Today’s post spotlights the second installment of the Syria Justice and Accountability Centre’s “Memorandum Series.” For more on Documentation and Memorialization, download and read the full memo “Documentation and its Role in Memorialization,” prepared for the SJAC by Ereshnee Naidu, here.
Successful transitional justice aims to ensure peace, respect for human rights, and the rule of law. In Syria, suffering, devastation, and fragmentation pose real challenges to a stable peace. Achieving the goals of transitional justice will be more than just difficult—it will take time. Fortunately, memorialization processes recognize the importance of memory and have become widely-recognized as a key pillar of transitional justice.
Memorialization works to preserve memory and facts from a conflict, while also serving as a powerful catalyst for positive social transformation. Given the politically sensitive nature of memorialization efforts, documentation during and after a conflict can provide memorialization with a foundation based on facts, contributing to perceptions of legitimacy. Memorialization can take a range of forms, and in the past has included the preservation of physical sites of memory, such as the Nyayo House in Kenya which previously served as a secret torture center. Now, Nyayo House is the focus of a popular effort seeking to preserve the site for its truth-telling potential. In Syria, the revelation of torture centers, as in Human Rights Watch’s “Torture Archipelago” report, suggests the potential for physical sites to be used in memorialization.
With individual and community memory at the heart of memorialization efforts, documenting spontaneous memorialization during the conflict is one important way to ensure an inclusive and participatory process. Preserving such popular memorials will help to reflect as many narratives, experiences, and perspectives on the conflict as possible. Spontaneous memorials, such as graffiti, vigils for martyrs, and public demonstrations, can also be documented for the memorialization process. Records of such public expressions will not only help to preserve important experiences of the conflict, but also corroborate narratives and viewpoints. Organic memorialization efforts can include video, photographic, and written documentation of Syrians’ experience of the ongoing conflict, and should include Syrians in rebel- and regime- held areas, and from a range of backgrounds and roles. To the extent that such experiences can be integrated to larger memorialization efforts, they will contribute to perceptions of legitimacy and encourage Syrians to participate as stakeholders in rebuilding.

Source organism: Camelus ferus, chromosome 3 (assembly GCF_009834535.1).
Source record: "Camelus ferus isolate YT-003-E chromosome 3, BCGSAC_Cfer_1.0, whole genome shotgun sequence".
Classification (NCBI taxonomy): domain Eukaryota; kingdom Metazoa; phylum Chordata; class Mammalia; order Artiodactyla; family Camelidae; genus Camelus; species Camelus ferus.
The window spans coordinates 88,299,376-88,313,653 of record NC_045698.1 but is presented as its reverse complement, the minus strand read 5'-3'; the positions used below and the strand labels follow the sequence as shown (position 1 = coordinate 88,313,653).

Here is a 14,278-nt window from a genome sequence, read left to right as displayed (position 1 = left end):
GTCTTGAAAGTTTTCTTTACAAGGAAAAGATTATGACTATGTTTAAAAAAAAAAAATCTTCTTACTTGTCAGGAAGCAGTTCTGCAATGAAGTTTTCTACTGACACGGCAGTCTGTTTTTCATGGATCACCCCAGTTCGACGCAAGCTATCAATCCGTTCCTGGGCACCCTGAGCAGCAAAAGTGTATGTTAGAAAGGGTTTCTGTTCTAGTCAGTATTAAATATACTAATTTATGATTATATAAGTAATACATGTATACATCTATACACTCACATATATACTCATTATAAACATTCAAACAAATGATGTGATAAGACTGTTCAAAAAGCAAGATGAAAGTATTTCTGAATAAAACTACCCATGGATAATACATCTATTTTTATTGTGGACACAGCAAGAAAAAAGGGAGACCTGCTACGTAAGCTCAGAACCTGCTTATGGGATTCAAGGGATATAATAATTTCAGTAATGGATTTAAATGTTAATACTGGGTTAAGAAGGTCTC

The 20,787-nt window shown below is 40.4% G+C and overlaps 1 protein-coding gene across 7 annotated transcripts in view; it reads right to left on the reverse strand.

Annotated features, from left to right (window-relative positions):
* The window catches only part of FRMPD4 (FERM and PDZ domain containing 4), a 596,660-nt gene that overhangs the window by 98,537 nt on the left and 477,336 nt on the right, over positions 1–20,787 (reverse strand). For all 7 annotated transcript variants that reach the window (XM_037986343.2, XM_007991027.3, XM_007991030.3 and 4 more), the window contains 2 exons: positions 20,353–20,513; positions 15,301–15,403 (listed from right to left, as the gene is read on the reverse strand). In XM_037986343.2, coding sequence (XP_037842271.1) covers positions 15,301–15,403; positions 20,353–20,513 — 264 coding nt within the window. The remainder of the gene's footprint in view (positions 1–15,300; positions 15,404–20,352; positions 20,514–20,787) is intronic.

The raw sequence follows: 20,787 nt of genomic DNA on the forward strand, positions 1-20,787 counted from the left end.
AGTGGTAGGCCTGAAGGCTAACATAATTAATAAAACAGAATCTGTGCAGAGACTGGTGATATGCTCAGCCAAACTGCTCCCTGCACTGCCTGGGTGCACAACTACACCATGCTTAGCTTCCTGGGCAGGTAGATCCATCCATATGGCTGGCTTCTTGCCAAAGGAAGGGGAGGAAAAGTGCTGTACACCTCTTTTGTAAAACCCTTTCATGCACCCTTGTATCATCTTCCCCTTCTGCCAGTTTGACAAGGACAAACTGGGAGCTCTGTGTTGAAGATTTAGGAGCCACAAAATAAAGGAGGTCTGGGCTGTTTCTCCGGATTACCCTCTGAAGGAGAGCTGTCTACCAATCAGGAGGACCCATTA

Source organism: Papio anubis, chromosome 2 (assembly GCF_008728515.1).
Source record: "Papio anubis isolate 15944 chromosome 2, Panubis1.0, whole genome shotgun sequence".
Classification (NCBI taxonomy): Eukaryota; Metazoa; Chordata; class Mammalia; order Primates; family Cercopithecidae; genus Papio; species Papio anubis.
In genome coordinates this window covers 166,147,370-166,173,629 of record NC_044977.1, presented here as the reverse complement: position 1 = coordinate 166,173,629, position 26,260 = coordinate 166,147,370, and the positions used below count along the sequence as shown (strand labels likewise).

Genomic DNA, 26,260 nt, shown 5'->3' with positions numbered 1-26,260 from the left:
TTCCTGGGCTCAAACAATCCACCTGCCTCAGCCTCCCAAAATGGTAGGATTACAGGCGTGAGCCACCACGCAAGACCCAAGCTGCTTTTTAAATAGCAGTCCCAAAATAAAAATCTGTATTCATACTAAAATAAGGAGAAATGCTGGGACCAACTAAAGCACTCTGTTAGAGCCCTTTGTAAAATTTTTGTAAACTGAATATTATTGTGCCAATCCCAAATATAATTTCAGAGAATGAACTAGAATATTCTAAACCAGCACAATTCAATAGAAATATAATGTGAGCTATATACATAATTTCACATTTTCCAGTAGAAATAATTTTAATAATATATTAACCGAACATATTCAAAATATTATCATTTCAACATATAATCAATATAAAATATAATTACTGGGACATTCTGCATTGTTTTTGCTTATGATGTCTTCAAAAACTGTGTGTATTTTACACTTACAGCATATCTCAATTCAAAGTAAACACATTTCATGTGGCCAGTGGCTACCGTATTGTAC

While documentation should continue after the conflict, it will also become important for Syrians to decide how the documentation will contribute to particular forms of memorialization. The sequencing of transitional justice events will be important, and documentation and memorialization efforts early on can rebuild Syrian trust, promote dialogue, and encourage Syrian participation as active citizens. To ensure that documentation is effectively integrated into memorialization processes, documentation archives can be explicitly linked to specific memorialization efforts, which also contributes to the transparency of the documentation process.
Memorialization has the power to make documentation accessible to a broad range of stakeholders, to preserve memory over time, and to support dialogue and active participation. Importantly, memorialization not only stands as a tribute to the past, but has the transformational power to promote positive visions of a future Syria based on peace and justice.
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